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Systemic Lupus Erythematosus: A Disease of Inflammation

Systemic lupus erythematosus (lupus) can affect any organ in the body. Women are affected eight to ten times more frequently than men. This condition causes the body’s immune system to turn against itself and attack healthy tissue. The result of this attack is inflammation and injury to the involved organ.

Lupus can begin as a fever, weakness, weight loss, or fatigue. If the inflammation involves the skin, a butterfly rash may occur on the face. If the joints become involved, arthritis can ensue. Most forms of lupus are very mild and only affect the skin or the joints. In the more severe forms of the disease, the lungs, heart, kidneys, blood, muscles, and even the brain may be involved.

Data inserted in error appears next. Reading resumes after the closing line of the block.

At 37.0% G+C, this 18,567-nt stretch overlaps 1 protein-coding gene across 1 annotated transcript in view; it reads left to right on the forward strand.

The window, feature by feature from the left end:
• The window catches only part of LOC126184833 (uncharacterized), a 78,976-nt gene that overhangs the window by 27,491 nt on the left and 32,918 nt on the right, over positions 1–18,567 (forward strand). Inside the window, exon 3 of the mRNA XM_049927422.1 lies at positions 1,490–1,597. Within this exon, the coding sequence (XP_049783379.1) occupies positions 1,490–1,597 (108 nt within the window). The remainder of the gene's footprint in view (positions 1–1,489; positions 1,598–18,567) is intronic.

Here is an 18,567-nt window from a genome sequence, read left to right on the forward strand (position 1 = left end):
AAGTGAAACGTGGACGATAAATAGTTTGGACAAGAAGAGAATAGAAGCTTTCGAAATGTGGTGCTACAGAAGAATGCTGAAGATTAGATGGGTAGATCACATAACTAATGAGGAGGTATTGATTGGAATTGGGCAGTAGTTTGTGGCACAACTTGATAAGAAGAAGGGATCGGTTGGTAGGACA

Confirming a lupus diagnosis can be complicated. Your physician will need to obtain a careful history of your illness and perform a complete physical examination. Specialized blood tests are also required. Rheumatologists usually treat the mild form of the disease with simple but effective medications. If the inflammation is severe and many organs are involved, your rheumatologist may begin stronger medications. Additionally, a regimen of rest and exercise, combined with a balanced diet and limited sun exposure may be recommended. Support groups can also provide relief when coping with this disease.


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All medications have potential side effects, risks and interactions with other medications as well as over the counter drugs. Not all medications are right for all patients. You should always check with your physician or health care provider prior to the use of any medication.